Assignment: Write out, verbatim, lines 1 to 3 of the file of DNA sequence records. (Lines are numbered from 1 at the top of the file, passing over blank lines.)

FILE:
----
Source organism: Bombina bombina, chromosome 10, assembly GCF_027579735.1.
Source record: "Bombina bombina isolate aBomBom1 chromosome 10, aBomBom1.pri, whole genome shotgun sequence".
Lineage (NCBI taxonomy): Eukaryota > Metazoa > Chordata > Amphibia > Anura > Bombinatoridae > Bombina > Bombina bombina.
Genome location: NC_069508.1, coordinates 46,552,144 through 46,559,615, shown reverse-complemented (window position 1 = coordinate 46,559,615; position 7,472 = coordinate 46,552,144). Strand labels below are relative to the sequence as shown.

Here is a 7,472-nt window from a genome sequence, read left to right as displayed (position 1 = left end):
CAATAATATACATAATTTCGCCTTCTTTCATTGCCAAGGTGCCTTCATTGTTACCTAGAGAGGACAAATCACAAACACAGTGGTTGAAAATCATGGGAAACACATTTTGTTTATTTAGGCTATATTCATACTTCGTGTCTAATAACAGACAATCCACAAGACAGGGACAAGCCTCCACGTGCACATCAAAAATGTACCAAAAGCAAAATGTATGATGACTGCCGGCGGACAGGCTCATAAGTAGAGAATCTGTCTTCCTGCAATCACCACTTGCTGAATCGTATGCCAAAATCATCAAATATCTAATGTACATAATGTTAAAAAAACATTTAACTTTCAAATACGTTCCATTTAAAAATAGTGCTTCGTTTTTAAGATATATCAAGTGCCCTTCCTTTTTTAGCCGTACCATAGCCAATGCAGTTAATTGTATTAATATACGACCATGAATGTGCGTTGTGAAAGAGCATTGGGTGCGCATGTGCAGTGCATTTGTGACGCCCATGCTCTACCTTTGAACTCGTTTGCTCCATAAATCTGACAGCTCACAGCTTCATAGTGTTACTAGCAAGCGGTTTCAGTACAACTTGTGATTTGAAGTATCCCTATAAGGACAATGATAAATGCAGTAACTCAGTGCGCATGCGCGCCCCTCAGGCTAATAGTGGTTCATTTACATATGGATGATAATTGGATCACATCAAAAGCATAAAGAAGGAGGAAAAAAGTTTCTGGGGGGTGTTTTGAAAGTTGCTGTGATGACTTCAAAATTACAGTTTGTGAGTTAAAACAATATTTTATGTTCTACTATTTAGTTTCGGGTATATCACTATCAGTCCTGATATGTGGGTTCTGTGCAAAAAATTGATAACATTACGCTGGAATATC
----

Source organism: Bombina bombina, chromosome 10, assembly GCF_027579735.1.
Source record: "Bombina bombina isolate aBomBom1 chromosome 10, aBomBom1.pri, whole genome shotgun sequence".
Lineage (NCBI taxonomy): Eukaryota > Metazoa > Chordata > Amphibia > Anura > Bombinatoridae > Bombina > Bombina bombina.